On Earth Day 2017, Vancouver Co-operative Radio turned the airwaves over to the wetland creatures for twenty-four continuous hours. The broadcast consisted of a recording made in real time on Earth Day in the previous year. Artists Brady Marks and Mark Timmings collaborated on this exercise in slow radio art. The Wetland broadcast is a tribute to the World Soundscape Project (WSP) founded by Canadian composer R. Murray Schafer in the late 1960s.
In his 1975 article “FM Radio as Observational Access to Wilderness Environments,” composer and researcher Bruce Davis proposed “wilderness radio” that would broadcast sounds from a remote natural environment to the city. This project would have impacted our relationship to Nature and our conceptualization of radio. His vision was never realized. Davis was an associate of the World Soundscape Project, a Canadian cultural movement that began fifty years ago at Simon Fraser University in Vancouver. With R. Murray Schafer, WSP members Howard Broomfield, Bruce Davis, Peter Huse, Barry Truax and Hildegard Westerkamp pioneered the environmental discipline known as Acoustic Ecology. This field of study, based on the relationship between humans and their sonic environment, is now practiced internationally. In the words of composer, radio artist and sound ecologist Westerkamp, “learning how to listen and what kind of listener we are in the world … is an environmental question.” She asks us, “How deeply are we engaged with the world through our ears?”
In 2013, multidisciplinary artist Mark Timmings began to focus his attention on the wetland beside his home on Saturna Island, British Columbia. He realized that the rich soundscape emanating from this site was nothing more than background to his daily routine. The initial impetus for the Wetland Project was to heighten his awareness of this environment. It occurred to him that the marsh was a metaphor for the primordial soup constituting the origins of life. Timmings made connections between the activities and vocalizations of the creatures and of his own; he became immersed in the soundscape. This immersion is the inspiration for the Wetland broadcast.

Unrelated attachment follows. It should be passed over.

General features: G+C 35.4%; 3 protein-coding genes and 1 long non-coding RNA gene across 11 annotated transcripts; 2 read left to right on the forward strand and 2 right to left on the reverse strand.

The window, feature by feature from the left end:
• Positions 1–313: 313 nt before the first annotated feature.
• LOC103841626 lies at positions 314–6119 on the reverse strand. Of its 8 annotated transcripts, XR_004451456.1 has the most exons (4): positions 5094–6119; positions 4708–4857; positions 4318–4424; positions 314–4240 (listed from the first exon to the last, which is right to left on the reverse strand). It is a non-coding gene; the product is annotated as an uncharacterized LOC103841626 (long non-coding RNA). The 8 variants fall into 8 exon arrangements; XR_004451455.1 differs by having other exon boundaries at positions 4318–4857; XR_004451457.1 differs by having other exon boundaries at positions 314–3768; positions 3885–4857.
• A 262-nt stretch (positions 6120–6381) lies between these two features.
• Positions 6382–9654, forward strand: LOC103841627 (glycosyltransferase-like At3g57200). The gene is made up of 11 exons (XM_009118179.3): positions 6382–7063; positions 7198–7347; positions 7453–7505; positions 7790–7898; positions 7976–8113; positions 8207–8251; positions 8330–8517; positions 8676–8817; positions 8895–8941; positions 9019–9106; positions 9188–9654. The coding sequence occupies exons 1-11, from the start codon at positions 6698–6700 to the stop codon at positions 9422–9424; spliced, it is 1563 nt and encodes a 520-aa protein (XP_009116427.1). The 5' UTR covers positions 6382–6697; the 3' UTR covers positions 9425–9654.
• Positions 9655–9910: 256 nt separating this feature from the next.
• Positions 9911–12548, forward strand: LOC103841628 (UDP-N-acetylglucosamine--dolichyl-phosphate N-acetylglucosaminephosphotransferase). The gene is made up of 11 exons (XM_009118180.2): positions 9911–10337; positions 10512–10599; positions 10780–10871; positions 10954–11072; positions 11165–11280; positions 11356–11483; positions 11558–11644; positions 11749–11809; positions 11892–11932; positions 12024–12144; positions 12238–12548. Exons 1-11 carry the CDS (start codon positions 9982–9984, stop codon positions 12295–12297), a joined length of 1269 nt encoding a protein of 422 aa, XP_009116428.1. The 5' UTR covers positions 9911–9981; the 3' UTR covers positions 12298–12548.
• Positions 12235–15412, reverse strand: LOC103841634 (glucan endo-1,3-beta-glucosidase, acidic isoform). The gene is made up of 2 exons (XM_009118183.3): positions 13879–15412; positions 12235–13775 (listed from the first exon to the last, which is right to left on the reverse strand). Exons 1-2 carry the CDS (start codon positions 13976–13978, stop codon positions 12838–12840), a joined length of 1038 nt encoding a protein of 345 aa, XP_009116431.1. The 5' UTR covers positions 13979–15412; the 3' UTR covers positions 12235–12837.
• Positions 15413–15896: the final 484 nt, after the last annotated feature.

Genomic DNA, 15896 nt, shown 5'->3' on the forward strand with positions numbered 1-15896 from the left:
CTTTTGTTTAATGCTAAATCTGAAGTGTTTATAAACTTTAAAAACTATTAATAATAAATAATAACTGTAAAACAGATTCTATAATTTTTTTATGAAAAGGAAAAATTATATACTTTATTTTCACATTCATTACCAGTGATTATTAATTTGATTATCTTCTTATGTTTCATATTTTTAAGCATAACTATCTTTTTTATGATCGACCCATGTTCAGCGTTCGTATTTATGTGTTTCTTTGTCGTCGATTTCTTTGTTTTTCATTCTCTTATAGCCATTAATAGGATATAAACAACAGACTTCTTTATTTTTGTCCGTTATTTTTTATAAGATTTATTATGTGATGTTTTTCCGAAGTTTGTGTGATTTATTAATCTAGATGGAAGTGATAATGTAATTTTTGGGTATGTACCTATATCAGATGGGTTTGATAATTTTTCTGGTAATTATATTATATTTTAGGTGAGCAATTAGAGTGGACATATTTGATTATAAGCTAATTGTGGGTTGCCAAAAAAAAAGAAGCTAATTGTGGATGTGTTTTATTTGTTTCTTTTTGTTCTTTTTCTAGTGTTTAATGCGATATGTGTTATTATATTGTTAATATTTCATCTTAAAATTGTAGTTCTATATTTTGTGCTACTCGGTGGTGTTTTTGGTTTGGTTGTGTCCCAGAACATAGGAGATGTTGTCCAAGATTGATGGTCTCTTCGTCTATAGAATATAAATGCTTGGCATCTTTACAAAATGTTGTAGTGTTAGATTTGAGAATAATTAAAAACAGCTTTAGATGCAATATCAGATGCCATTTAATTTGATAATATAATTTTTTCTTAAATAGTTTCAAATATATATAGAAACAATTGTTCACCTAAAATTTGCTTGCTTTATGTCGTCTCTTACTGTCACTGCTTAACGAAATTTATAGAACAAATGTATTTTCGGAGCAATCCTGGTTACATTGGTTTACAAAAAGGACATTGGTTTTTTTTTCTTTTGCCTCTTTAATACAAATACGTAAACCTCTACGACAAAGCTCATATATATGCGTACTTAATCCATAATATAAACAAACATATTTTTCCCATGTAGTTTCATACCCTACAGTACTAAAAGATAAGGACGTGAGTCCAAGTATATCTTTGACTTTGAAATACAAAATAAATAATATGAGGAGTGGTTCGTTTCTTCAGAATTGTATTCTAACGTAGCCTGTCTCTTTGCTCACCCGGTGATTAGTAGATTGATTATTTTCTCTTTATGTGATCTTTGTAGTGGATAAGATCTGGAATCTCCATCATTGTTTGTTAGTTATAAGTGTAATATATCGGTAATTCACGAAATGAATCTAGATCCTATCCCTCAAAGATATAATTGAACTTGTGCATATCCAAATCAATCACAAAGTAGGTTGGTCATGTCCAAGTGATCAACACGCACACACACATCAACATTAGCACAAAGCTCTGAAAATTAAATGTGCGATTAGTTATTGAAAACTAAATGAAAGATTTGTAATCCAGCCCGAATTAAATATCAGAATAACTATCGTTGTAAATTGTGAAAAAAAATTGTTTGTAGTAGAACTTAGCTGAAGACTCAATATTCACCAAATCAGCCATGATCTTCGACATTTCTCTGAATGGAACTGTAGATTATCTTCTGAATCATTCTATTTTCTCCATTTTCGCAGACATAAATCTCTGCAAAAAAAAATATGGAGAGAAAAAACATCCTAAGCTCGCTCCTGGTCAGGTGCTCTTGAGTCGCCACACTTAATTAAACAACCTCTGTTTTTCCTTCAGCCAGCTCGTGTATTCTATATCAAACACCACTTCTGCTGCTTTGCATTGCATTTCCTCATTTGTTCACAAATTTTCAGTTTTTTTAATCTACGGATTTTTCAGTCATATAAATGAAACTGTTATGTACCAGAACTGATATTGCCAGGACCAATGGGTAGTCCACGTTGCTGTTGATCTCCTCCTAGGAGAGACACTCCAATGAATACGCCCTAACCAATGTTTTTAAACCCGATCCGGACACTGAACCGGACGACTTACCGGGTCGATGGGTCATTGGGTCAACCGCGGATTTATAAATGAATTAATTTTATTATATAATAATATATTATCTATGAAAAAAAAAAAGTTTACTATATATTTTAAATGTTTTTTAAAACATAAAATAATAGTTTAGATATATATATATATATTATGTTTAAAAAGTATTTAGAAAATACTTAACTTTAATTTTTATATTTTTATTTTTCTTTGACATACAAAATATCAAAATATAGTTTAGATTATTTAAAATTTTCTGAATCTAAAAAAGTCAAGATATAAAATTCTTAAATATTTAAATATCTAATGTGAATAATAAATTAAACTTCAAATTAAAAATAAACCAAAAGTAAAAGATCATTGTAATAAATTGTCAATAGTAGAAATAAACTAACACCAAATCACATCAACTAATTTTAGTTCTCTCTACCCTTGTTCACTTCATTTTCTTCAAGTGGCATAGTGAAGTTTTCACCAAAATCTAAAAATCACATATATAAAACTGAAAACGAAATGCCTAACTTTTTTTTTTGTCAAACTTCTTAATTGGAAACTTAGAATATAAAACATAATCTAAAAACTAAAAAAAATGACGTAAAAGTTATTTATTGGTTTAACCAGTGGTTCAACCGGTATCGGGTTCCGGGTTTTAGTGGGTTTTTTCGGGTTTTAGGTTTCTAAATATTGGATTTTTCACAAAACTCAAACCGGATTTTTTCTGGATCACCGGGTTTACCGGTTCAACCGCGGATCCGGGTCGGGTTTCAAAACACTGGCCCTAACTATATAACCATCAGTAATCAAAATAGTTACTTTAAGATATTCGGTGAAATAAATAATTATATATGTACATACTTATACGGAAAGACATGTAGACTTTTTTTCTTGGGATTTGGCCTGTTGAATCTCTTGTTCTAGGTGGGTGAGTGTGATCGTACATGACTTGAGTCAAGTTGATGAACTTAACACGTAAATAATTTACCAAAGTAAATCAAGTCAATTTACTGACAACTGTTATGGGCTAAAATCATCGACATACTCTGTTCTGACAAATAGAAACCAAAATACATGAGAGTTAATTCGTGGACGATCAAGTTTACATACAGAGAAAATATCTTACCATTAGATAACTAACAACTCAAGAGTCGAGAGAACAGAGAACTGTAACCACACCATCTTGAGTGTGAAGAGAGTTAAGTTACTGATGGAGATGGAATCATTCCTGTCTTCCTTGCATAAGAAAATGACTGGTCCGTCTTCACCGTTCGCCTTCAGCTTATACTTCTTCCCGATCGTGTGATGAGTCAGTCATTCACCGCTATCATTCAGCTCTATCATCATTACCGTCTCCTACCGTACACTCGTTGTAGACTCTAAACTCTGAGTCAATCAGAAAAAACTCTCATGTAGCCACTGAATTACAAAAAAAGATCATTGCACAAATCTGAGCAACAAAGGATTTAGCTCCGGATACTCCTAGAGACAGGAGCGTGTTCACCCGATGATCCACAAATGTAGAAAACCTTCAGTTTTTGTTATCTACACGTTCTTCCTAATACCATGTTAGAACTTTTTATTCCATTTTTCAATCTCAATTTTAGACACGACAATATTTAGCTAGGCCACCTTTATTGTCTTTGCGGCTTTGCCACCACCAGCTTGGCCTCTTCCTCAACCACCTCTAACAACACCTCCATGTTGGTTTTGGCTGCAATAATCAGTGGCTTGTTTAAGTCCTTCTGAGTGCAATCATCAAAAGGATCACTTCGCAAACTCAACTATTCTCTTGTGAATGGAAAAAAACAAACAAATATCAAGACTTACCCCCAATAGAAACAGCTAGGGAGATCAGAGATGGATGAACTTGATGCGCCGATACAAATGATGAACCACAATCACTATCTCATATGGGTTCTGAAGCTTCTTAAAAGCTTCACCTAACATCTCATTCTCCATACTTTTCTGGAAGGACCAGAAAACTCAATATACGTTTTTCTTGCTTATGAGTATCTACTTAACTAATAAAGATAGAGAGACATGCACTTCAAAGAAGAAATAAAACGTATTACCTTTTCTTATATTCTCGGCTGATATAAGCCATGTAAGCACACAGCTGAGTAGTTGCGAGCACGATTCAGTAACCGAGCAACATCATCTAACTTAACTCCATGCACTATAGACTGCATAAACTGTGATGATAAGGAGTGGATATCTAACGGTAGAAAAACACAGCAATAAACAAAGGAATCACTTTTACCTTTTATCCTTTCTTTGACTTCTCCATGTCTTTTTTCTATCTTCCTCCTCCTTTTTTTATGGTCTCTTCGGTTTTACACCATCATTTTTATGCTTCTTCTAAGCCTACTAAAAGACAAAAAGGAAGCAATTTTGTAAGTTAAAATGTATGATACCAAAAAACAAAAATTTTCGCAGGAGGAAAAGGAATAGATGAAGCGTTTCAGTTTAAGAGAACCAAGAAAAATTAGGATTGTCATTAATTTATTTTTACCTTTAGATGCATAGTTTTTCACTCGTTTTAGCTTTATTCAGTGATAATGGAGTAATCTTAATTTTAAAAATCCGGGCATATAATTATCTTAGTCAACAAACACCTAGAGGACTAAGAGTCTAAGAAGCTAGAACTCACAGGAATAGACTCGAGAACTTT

The twenty-four-hour broadcast on Earth Day 2017 was the longest continuous radio transmission in Canadian history. The Saturna Island wetland soundscape was amplified beyond the marsh to the local community, across the country and around the globe. Besides being aired on Vancouver Co-operative Radio, it was also streamed on the internet and an abridged version was syndicated to international broadcasters. The webcast continues to be available for listening in sync with the listeners’ local time on the project’s website.
In sharp contrast to the distractive experience of mainstream commercial radio, listeners’ interaction was transformed into one of acute perception. It is, to quote Bruce Davis, “a radio service which ‘listens in’ rather than ‘broadcasts out.’” Since most natural life forms operate on a twenty-four-hour cycle, or circadian rhythm, the real time aspect of slow radio allows the listener to be immersed in the full spectrum of the soundscape as it occurs. As an act of social and environmental awareness and activism, it has the potential to expose interconnections between the creatures in the wetland and people in their homes, apartments and condos as they go about their everyday rituals. Questions arise: When does sound become noise? When does noise become music? How do airplanes and human activities resonate with the natural soundscape? How do I fit into the sonic environment and how does it affect my daily activities? While tuning into the Wetland broadcast, listeners’ daily routines were re-enchanted by the rich, holistic, unpredictable sounds issuing from the radio.
For years man has been pumping his affairs out across the wilderness environment. For once the natural soundscape would be allowed, in its wisdom, to speak back to us.— R. Murray Schafer, from Radical Radio (1987)